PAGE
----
Raphael: His Life and Works: With Particular Reference to Recently Discovered Records, and an Exhaustive Study of Extant Drawings and Pictures, Volume 2

Front Cover
J. Murray, 1885
0 Reviews
 

What people are saying - Write a review

We haven't found any reviews in the usual places.

Other editions - View all

Common terms and phrases

Popular passages

Page 147 - And God said unto Noah, The end of all flesh is come before me ; for the earth is filled with violence through them ; and, behold, I will destroy them with the earth.
Page 201 - Our Lord the Pope has done me great honor by throwing a considerable burden on my shoulders — that of attending to the building of St. Peter's. I hope I shall not sink under it; the more so as the model which I have made is approved by His Holiness, and praised by many intelligent persons. But I soar in thought to higher spheres — I should like to discover the beautiful forms of ancient edifices, and know not whether my flight may not be the flight of Icarus. I gather much light from Vetruvius,...
Page 202 - I do not write, because I have to complain of you that you sit pen in hand all day, and let six months go by between one letter and the other. Still, with all that, you will not make me angry with you as you do wrongly with me. " I have come fairly out of the matter of a wife, but, to return to that, I answer that you may know that St.
Page 203 - Buffa has offers for me, I have some of my own also, and I can find a handsome wife of excellent repute in Rome as I have heard. She and her relatives are ready to give me three thousand gold scudi as a dowry, and I live in a house at Rome, and one hundred ducats are worth more here than two hundred there, of this be assured.
Page 59 - Cavalcaselle do not exaggerate when they say that "the School of Athens is simply the finest, best balanced and most perfect arrangement of figures that was ever put together by the genius of the Italian revival, and the scene in which the action is set is the most splendid display of monumental architecture that was ever made in the Sixteenth Century.
Page 204 - I beg you to be good enough to go to the Duke and Duchess and tell them this, as I know they will be pleased to hear that one of their servants does them honour, and recommend me to them as I continually stand recommended to you. Salute all friends and relatives for me, and particularly Ridolfo, who has so much love for me. The first of July, 1514. Your RAPHAEL, painter in Rome.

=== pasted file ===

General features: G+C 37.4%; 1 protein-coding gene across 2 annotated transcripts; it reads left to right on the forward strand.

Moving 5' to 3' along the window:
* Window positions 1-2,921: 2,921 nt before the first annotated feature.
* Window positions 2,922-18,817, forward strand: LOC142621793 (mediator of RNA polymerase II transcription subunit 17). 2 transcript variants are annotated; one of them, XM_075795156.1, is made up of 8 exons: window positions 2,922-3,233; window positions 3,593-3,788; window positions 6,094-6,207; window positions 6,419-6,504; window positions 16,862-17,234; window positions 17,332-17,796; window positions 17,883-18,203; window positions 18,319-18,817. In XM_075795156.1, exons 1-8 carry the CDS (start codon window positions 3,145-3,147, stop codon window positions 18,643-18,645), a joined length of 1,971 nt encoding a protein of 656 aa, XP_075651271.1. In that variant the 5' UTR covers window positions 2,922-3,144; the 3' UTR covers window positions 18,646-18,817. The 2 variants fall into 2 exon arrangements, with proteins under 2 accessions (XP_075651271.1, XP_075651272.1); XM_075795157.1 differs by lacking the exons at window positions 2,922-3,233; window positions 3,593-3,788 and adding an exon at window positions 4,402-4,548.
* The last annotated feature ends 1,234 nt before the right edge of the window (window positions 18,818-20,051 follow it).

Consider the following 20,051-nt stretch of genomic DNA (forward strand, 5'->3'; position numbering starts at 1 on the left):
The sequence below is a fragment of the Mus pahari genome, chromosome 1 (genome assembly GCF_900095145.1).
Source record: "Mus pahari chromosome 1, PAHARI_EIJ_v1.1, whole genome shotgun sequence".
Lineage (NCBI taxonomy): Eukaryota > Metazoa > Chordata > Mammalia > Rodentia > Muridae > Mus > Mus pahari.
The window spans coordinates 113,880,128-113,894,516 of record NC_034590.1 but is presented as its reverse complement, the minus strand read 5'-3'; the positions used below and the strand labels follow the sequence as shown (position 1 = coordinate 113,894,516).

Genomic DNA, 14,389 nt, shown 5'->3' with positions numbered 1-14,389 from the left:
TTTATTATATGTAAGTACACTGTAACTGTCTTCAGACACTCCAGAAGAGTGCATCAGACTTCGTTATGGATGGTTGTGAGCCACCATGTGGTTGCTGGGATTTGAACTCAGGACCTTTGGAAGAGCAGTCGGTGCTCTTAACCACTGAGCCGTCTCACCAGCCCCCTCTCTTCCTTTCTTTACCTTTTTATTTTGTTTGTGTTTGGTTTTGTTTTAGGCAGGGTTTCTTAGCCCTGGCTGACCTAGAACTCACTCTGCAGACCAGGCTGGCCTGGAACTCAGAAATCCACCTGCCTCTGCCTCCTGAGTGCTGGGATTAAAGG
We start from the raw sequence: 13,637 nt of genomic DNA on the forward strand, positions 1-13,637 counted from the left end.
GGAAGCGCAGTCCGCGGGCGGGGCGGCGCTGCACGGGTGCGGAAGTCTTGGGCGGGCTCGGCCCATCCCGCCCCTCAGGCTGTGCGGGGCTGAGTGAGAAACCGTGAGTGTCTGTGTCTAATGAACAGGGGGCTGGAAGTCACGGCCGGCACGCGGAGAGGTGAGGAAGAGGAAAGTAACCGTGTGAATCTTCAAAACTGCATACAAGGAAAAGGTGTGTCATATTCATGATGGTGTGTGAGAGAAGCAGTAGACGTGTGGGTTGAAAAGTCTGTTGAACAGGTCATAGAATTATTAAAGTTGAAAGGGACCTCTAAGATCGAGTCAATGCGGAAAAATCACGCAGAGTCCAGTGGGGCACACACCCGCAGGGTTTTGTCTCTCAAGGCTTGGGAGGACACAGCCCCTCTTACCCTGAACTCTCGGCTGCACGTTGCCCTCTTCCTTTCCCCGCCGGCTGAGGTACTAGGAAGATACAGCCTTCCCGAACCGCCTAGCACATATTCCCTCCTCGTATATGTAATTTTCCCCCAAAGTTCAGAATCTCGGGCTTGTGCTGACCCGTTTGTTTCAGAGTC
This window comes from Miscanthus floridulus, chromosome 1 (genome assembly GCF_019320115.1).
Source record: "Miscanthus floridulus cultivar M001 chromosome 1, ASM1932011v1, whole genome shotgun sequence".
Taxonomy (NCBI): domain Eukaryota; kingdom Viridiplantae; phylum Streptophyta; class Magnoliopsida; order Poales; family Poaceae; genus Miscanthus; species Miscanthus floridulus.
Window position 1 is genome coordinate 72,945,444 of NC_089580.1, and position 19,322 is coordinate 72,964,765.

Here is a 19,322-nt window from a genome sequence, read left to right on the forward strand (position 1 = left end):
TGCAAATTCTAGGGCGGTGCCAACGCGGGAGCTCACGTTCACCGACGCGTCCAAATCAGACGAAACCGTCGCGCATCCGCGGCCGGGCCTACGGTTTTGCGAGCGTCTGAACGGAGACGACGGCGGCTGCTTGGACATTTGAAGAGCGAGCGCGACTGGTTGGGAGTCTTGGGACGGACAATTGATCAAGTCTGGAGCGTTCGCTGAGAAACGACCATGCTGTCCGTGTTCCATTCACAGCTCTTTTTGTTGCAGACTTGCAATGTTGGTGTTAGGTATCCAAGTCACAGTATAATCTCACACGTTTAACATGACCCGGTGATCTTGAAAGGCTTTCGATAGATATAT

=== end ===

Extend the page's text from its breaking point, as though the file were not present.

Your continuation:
Page 201 - I should consider myself a great master if it realized one half of the many things of which you write; but I gather from your words the love you bear me, and I should tell you that to paint a beauty one should see many, the sole condition being that you should be with me to make choice of the best. Good judgment being as scarce as handsome women, I make use of a certain idea which comes to my mind.
Page 202 - Peter's which [the salary] I shall never fail to enjoy so long as my life lasts; and I am certain of getting others, and am also paid for what I do to whatever amount I please, and I have begun to paint another room for His Holiness which will amount to one thousand two hundred ducats of gold. So that, dearest Cousin, I do honor to you and all relatives and to my country. Yet, for all that, I hold you dear in the center of my heart, and when I hear your name, I feel as if I heard that of a father;...
Page 349 - If, in return, you will give me a drawing of your Judith, I shall place it among my dearest and most precious treasures. Monsignor the Datary, is anxiously expecting his little Madonna ; and Cardinal Riario his large one, as you will hear from Bazzotto. I also shall view them with that satisfaction and enjoyment, which all your previous productions have given me — productions which no artist has surpassed in beauty, and in the expression of devotional feeling.
Page 202 - Dearest, in place of a father I have received one of yours; most dear to me because it assures me that you are not angry; which indeed would be wrong considering how tiresome it is to write when one has nothing of consequence to say. But now, being of consequence, I reply to tell you as much as I am able to communicate a*.

Bibliographic information